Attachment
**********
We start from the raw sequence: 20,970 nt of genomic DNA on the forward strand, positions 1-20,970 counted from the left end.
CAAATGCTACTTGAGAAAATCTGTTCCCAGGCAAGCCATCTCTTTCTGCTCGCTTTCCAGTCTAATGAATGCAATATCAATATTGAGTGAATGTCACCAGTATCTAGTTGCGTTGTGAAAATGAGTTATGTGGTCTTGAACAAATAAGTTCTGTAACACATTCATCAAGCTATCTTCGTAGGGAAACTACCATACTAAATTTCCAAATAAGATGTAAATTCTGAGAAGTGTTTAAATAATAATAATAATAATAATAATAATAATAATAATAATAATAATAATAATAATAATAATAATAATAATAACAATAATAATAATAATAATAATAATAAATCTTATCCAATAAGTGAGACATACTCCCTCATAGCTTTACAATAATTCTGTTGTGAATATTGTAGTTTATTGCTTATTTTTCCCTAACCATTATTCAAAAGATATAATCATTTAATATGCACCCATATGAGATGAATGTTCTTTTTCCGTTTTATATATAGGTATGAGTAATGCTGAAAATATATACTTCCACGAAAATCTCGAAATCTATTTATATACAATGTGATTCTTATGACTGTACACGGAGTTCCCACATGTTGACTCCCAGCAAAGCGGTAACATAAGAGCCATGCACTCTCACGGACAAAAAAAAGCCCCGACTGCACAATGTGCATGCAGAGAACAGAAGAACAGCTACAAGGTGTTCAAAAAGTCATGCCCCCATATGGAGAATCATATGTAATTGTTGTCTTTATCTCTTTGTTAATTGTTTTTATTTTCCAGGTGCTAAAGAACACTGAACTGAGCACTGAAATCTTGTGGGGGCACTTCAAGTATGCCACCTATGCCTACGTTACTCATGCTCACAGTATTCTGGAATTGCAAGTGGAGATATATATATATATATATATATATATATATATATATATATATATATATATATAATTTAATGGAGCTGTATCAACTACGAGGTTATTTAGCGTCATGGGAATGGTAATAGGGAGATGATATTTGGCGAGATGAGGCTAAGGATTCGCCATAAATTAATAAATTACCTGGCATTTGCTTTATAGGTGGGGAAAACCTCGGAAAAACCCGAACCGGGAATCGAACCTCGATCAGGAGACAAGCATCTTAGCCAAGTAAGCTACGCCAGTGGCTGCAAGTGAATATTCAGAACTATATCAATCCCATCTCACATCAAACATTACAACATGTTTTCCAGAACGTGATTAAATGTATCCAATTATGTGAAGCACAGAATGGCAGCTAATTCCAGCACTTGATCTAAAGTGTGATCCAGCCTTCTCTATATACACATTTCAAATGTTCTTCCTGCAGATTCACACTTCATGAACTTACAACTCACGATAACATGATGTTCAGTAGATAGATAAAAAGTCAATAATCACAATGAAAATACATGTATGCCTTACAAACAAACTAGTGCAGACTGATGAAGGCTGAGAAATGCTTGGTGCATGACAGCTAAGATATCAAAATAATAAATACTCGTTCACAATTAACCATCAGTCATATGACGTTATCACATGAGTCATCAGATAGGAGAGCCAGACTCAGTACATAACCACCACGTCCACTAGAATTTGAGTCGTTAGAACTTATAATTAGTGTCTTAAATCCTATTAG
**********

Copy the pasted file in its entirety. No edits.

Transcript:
We start from the raw sequence: 20,970 nt of genomic DNA on the forward strand, positions 1-20,970 counted from the left end.
CAAATGCTACTTGAGAAAATCTGTTCCCAGGCAAGCCATCTCTTTCTGCTCGCTTTCCAGTCTAATGAATGCAATATCAATATTGAGTGAATGTCACCAGTATCTAGTTGCGTTGTGAAAATGAGTTATGTGGTCTTGAACAAATAAGTTCTGTAACACATTCATCAAGCTATCTTCGTAGGGAAACTACCATACTAAATTTCCAAATAAGATGTAAATTCTGAGAAGTGTTTAAATAATAATAATAATAATAATAATAATAATAATAATAATAATAATAATAATAATAATAATAATAATAATAACAATAATAATAATAATAATAATAATAAATCTTATCCAATAAGTGAGACATACTCCCTCATAGCTTTACAATAATTCTGTTGTGAATATTGTAGTTTATTGCTTATTTTTCCCTAACCATTATTCAAAAGATATAATCATTTAATATGCACCCATATGAGATGAATGTTCTTTTTCCGTTTTATATATAGGTATGAGTAATGCTGAAAATATATACTTCCACGAAAATCTCGAAATCTATTTATATACAATGTGATTCTTATGACTGTACACGGAGTTCCCACATGTTGACTCCCAGCAAAGCGGTAACATAAGAGCCATGCACTCTCACGGACAAAAAAAAGCCCCGACTGCACAATGTGCATGCAGAGAACAGAAGAACAGCTACAAGGTGTTCAAAAAGTCATGCCCCCATATGGAGAATCATATGTAATTGTTGTCTTTATCTCTTTGTTAATTGTTTTTATTTTCCAGGTGCTAAAGAACACTGAACTGAGCACTGAAATCTTGTGGGGGCACTTCAAGTATGCCACCTATGCCTACGTTACTCATGCTCACAGTATTCTGGAATTGCAAGTGGAGATATATATATATATATATATATATATATATATATATATATATATATATATATAATTTAATGGAGCTGTATCAACTACGAGGTTATTTAGCGTCATGGGAATGGTAATAGGGAGATGATATTTGGCGAGATGAGGCTAAGGATTCGCCATAAATTAATAAATTACCTGGCATTTGCTTTATAGGTGGGGAAAACCTCGGAAAAACCCGAACCGGGAATCGAACCTCGATCAGGAGACAAGCATCTTAGCCAAGTAAGCTACGCCAGTGGCTGCAAGTGAATATTCAGAACTATATCAATCCCATCTCACATCAAACATTACAACATGTTTTCCAGAACGTGATTAAATGTATCCAATTATGTGAAGCACAGAATGGCAGCTAATTCCAGCACTTGATCTAAAGTGTGATCCAGCCTTCTCTATATACACATTTCAAATGTTCTTCCTGCAGATTCACACTTCATGAACTTACAACTCACGATAACATGATGTTCAGTAGATAGATAAAAAGTCAATAATCACAATGAAAATACATGTATGCCTTACAAACAAACTAGTGCAGACTGATGAAGGCTGAGAAATGCTTGGTGCATGACAGCTAAGATATCAAAATAATAAATACTCGTTCACAATTAACCATCAGTCATATGACGTTATCACATGAGTCATCAGATAGGAGAGCCAGACTCAGTACATAACCACCACGTCCACTAGAATTTGAGTCGTTAGAACTTATAATTAGTGTCTTAAATCCTATTAG